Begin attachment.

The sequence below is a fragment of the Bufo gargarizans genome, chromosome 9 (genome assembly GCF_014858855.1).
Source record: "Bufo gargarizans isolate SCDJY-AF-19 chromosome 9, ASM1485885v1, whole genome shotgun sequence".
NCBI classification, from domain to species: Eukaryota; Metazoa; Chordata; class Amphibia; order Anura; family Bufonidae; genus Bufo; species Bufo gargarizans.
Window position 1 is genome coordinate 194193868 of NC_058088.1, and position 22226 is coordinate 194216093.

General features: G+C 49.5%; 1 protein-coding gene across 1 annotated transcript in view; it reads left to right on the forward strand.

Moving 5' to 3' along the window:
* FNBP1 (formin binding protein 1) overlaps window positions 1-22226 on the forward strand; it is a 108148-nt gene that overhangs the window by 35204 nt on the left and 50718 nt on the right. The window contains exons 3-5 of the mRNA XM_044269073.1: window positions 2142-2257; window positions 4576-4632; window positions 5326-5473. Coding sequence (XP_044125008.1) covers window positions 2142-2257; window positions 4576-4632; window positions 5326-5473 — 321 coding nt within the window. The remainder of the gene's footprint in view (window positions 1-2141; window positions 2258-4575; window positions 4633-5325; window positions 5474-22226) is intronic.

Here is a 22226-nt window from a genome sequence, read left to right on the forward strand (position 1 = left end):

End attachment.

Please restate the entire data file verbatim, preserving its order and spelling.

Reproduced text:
The sequence below is a fragment of the Bufo gargarizans genome, chromosome 9 (genome assembly GCF_014858855.1).
Source record: "Bufo gargarizans isolate SCDJY-AF-19 chromosome 9, ASM1485885v1, whole genome shotgun sequence".
NCBI classification, from domain to species: Eukaryota; Metazoa; Chordata; class Amphibia; order Anura; family Bufonidae; genus Bufo; species Bufo gargarizans.
Window position 1 is genome coordinate 194193868 of NC_058088.1, and position 22226 is coordinate 194216093.

General features: G+C 49.5%; 1 protein-coding gene across 1 annotated transcript in view; it reads left to right on the forward strand.

Moving 5' to 3' along the window:
* FNBP1 (formin binding protein 1) overlaps window positions 1-22226 on the forward strand; it is a 108148-nt gene that overhangs the window by 35204 nt on the left and 50718 nt on the right. The window contains exons 3-5 of the mRNA XM_044269073.1: window positions 2142-2257; window positions 4576-4632; window positions 5326-5473. Coding sequence (XP_044125008.1) covers window positions 2142-2257; window positions 4576-4632; window positions 5326-5473 — 321 coding nt within the window. The remainder of the gene's footprint in view (window positions 1-2141; window positions 2258-4575; window positions 4633-5325; window positions 5474-22226) is intronic.

Here is a 22226-nt window from a genome sequence, read left to right on the forward strand (position 1 = left end):